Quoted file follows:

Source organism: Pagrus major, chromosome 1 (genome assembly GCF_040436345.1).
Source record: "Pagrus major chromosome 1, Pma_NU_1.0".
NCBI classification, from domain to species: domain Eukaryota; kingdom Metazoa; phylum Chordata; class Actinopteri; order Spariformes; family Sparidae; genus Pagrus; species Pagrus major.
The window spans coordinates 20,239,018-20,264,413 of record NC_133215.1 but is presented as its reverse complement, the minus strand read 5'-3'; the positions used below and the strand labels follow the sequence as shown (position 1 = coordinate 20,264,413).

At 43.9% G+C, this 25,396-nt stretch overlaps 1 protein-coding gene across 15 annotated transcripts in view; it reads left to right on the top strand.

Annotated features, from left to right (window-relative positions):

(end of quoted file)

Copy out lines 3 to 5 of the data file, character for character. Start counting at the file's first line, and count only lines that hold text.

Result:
NCBI classification, from domain to species: domain Eukaryota; kingdom Metazoa; phylum Chordata; class Actinopteri; order Spariformes; family Sparidae; genus Pagrus; species Pagrus major.
The window spans coordinates 20,239,018-20,264,413 of record NC_133215.1 but is presented as its reverse complement, the minus strand read 5'-3'; the positions used below and the strand labels follow the sequence as shown (position 1 = coordinate 20,264,413).

At 43.9% G+C, this 25,396-nt stretch overlaps 1 protein-coding gene across 15 annotated transcripts in view; it reads left to right on the top strand.